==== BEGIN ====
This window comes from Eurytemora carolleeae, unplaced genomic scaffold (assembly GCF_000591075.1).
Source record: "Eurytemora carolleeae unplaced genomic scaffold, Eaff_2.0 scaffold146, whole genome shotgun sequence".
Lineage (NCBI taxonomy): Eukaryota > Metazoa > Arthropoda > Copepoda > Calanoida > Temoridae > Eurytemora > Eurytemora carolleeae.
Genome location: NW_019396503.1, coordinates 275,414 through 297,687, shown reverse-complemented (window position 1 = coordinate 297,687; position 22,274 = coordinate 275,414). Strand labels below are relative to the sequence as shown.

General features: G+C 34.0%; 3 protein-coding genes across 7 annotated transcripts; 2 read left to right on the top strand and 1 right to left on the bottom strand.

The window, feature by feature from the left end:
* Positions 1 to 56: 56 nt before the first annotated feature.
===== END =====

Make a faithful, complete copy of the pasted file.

This window comes from Eurytemora carolleeae, unplaced genomic scaffold (assembly GCF_000591075.1).
Source record: "Eurytemora carolleeae unplaced genomic scaffold, Eaff_2.0 scaffold146, whole genome shotgun sequence".
Lineage (NCBI taxonomy): Eukaryota > Metazoa > Arthropoda > Copepoda > Calanoida > Temoridae > Eurytemora > Eurytemora carolleeae.
Genome location: NW_019396503.1, coordinates 275,414 through 297,687, shown reverse-complemented (window position 1 = coordinate 297,687; position 22,274 = coordinate 275,414). Strand labels below are relative to the sequence as shown.

General features: G+C 34.0%; 3 protein-coding genes across 7 annotated transcripts; 2 read left to right on the top strand and 1 right to left on the bottom strand.

The window, feature by feature from the left end:
* Positions 1 to 56: 56 nt before the first annotated feature.